Jan 7, 2009

Ruby

There are times in farming when we don't make decisions based on a business model but on the heart. Ruby is one such time.

We first heard about Ruby when a friend asked us if we wanted two Nubian does. We are always willing to consider adding potential milkers to the production line so we asked for more information. Seems he had a friend who was unable, due to some family situations, to care for these two purebred Nubian does. They had never been bred, so obviously weren't in milk. There would be no guarantee that they could be bred and come into milk as they were pushing three years old but there was always the potential for that down the line. We said sure, we were interested and went to take a look. The does were pitifully thin, but beautiful. You could tell that they were from good stock originally. They would definitely be a project, but it was worth a gamble, all things considered. Cash and registration papers were exchanged, we loaded up the sisters and headed home. On the way home I looked at the papers and my heart sunk. Ruby and Priscilla were not TWO and a half, they were FIVE and a half years old. At that age it was incredibly unlikely that we would ever be able to successfully get them bred and kidded and into milk and right now there just isn't the flex in the checkbook to accommodate "pets". The deed being done, however, we brought them home, got them settled into the quarantine pen (all new goats to Swede farm spend the first couple of months in quarantine for the protection of the herd as well as their own health), had their blood drawn to make sure that they don't have the unfortunately common goat ailments that we work hard to keep from our herd and started eating. And eating. Boy could those girls eat!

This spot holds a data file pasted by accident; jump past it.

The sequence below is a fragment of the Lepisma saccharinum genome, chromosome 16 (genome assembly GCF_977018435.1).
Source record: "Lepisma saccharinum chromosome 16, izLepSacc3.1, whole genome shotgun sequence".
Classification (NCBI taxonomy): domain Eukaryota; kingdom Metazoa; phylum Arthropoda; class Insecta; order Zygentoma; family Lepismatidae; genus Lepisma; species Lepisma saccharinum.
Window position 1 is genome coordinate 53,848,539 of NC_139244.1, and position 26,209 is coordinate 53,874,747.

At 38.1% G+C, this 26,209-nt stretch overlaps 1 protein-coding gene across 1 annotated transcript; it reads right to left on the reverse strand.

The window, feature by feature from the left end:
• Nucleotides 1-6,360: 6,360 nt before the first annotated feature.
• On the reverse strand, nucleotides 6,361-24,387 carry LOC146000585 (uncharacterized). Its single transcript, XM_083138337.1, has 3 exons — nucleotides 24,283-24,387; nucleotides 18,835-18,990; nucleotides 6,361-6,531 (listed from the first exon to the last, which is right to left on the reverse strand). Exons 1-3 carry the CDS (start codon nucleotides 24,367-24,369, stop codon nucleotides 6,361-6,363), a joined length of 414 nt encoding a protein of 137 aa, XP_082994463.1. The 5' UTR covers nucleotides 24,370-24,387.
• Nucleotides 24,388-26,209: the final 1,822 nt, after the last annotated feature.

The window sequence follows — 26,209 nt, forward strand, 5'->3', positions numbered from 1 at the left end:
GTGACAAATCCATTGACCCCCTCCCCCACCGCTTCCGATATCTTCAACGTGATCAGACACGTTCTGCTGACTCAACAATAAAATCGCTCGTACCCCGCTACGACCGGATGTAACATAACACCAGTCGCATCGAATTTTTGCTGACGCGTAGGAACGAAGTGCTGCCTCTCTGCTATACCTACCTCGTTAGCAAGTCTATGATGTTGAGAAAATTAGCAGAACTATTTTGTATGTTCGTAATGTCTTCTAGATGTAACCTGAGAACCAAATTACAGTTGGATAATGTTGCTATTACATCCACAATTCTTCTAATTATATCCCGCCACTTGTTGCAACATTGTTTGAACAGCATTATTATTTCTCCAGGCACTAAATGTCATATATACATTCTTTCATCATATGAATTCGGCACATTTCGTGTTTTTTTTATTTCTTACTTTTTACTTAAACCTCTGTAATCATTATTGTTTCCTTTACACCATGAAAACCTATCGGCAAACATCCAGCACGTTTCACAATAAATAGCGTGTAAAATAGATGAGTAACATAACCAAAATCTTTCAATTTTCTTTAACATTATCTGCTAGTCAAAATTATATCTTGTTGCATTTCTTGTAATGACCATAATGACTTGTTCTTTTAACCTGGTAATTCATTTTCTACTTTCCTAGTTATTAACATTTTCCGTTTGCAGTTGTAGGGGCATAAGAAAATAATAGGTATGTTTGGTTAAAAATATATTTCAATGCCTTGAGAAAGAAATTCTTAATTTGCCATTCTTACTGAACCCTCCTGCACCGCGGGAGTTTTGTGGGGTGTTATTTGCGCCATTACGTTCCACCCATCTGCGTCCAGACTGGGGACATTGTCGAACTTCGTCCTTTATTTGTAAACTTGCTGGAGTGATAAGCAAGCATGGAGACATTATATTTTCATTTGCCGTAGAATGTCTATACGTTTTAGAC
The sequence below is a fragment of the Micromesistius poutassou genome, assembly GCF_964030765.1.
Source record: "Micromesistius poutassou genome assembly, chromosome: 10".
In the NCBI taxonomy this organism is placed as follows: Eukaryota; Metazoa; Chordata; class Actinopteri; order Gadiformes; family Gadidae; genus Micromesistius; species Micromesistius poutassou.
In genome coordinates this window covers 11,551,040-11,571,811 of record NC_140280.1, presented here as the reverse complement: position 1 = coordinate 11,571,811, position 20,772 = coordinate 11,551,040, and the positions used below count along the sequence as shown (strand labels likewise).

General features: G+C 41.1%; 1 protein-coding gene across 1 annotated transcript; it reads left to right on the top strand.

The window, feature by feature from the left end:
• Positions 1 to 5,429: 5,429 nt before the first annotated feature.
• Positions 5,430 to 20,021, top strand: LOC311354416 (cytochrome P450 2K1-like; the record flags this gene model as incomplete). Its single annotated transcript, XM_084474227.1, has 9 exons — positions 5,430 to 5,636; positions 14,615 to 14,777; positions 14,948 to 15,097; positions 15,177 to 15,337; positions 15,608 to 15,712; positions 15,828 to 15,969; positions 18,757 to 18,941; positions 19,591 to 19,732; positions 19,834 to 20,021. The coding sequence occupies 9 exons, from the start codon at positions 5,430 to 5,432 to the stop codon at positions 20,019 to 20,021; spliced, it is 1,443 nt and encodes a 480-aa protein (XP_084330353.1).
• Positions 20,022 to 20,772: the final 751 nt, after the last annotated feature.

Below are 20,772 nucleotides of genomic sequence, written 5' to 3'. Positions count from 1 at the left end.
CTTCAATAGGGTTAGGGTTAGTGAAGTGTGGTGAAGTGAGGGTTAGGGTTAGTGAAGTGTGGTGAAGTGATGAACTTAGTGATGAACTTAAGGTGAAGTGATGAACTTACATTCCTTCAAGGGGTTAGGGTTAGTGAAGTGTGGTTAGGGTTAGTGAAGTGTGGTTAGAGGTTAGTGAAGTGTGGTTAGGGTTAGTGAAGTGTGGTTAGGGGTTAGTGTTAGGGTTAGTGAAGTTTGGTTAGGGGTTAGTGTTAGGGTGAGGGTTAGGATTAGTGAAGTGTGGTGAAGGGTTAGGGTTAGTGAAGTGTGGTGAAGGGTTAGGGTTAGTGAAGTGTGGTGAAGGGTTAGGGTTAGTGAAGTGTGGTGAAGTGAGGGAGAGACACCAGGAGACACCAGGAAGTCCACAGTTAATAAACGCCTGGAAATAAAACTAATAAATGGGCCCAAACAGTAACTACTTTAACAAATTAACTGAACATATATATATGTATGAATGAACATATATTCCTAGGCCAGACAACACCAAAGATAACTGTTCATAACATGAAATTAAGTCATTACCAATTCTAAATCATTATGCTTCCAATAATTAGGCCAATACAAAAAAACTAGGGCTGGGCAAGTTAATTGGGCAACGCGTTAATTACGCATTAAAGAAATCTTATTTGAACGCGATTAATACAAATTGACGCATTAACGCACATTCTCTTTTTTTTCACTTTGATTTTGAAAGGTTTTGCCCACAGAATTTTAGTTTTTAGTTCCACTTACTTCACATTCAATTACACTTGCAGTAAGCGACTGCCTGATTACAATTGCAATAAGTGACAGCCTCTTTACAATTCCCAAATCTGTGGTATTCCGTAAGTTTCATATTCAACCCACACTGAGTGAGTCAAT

Well, the months of quarantine flew by. The girls were still thin but filling out. Having passed the blood tests and the time of quarantine we moved them in with the dairy herd. They were giants! Yes, still thin, but SO tall and lanky! They were really beautiful goats, you could tell. I started thinking "if only..." for I so wished we could see what babies from them would look like!